First, we described the demographic, surgical, and comorbidity characteristics of patients in the study population. For each type of adverse event (except prolonged pain), we estimated the incidence of that outcome in three ways: the rate of adverse events within the 90-day follow-up period (number of outcome events, divided by total person-time a risk), the 90-day risk (probability of experiencing at least one outcome event during follow-up); and the mean number of adverse events per procedure. We also calculated the mean number of days from surgery to the first occurrence of each type of event, and we examined the distribution of the number of adverse events per patient (including and excluding prolonged pain). For prolonged pain, we estimated the prevalence at 42 days. Patients lost to follow-up were censored at their last visit.
We used two methods to model the effects of selected variables on the risk or incidence rate of adverse events occurring within 90 days of surgery and the prevalence ratio of prolonged pain at 42 days. In all models, surgeons were treated as random effects using generalized estimating equations. First, modified Poisson regression was used to estimate the crude and adjusted risk ratios (RR) for the estimated effects of age, sex, and the CCI or FCI on adverse events within 90 days of surgery; or the prevalence ratio for prolonged pain at 42 days post-surgery. This method was also used to estimate the effects of early adverse events and specific comorbidities on prolonged pain. Second, negative binomial regression was used to estimate the crude and adjusted incidence rate ratios (IRRs) for the effects of age, gender, and the CCI or FCI (and individual comorbidities) on all adverse events occurring in patients during the 90-day follow-up period (i.e., counting all adverse events that occurred in each patient). We analyzed data in all models separately for events related to pain and for those undergoing TKA and THA. We adjusted for follow-up time in all models.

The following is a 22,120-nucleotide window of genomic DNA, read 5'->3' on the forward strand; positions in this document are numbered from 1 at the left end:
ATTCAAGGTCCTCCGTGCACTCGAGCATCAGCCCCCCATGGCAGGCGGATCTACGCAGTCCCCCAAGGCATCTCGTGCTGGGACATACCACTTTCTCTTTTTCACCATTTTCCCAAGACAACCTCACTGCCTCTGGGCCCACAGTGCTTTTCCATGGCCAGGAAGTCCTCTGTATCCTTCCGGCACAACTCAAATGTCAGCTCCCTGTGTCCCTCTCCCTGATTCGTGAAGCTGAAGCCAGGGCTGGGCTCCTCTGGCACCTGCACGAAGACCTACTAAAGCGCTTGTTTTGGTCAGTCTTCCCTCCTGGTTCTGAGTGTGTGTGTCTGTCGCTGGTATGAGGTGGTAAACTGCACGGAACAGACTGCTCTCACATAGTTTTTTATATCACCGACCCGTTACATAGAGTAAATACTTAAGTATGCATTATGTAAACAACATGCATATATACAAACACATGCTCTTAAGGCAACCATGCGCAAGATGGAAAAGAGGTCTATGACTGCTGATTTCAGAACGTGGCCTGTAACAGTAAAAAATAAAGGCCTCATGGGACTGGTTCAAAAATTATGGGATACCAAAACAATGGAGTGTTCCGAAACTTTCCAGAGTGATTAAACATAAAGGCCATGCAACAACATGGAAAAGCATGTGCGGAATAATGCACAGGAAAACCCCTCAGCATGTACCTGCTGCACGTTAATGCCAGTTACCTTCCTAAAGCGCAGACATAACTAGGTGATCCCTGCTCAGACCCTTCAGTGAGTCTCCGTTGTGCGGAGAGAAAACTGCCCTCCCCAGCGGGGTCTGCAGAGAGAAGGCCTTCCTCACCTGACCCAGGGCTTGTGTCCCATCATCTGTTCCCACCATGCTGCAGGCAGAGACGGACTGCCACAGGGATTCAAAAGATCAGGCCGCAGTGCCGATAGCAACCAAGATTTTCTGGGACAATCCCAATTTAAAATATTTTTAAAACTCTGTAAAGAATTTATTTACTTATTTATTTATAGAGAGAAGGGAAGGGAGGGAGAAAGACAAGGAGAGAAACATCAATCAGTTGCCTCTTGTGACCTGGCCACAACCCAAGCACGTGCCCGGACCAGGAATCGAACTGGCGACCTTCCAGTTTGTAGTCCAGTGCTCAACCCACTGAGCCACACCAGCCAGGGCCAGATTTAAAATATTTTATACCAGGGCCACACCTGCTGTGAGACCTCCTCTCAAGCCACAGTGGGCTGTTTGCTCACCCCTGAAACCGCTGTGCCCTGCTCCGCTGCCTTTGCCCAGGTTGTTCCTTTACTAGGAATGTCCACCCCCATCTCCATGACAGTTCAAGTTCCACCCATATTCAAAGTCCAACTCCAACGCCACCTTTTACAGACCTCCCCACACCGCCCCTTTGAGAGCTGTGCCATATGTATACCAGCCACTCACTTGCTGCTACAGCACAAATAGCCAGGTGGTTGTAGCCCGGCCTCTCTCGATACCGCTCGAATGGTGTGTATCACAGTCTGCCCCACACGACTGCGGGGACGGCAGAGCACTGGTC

A total of 6,821 patients were seen in the Department of Orthopaedic Surgery in 2010, of which 1,552 were eligible for this study (see Fig. 1). The average age of all included patients was 53.4 years (range, 2–102); 51.7% were female. A total of 1,148 adverse events were identified in 729 patients. The mean length of hospital stay was 3.3 days (range 0–62). The proportion of all 1,552 patients that were not followed for at least 90 days after surgery was 34.9% (n = 541); of those not followed for at least 90 days, the mean duration of follow-up was 42.4 days. The rate of adverse events (number of events per total follow-up time) was 0.01 events per day, or 10 events per 1000 days.
Figure 2 shows the 90-day risk of each type of adverse event. The number, proportion and estimated 90-day risk of each type of adverse event as well as the mean number of days post-op for those events among all patients is shown in Table 1. A total of 47% of all patients experienced at least one adverse event. The most frequent event was prolonged pain, representing 31% of all adverse events in the study; the 42-day prevalence was 23%. Sepsis, long-term bleeding, and wrong-site surgery had the lowest risks. There was a large number of rare adverse events (31% of the total) that we grouped together as “other” (see Appendix 2 for a complete list of “other” AEs). Aside from acute loss of blood, most adverse events tended to occur after hospital discharge.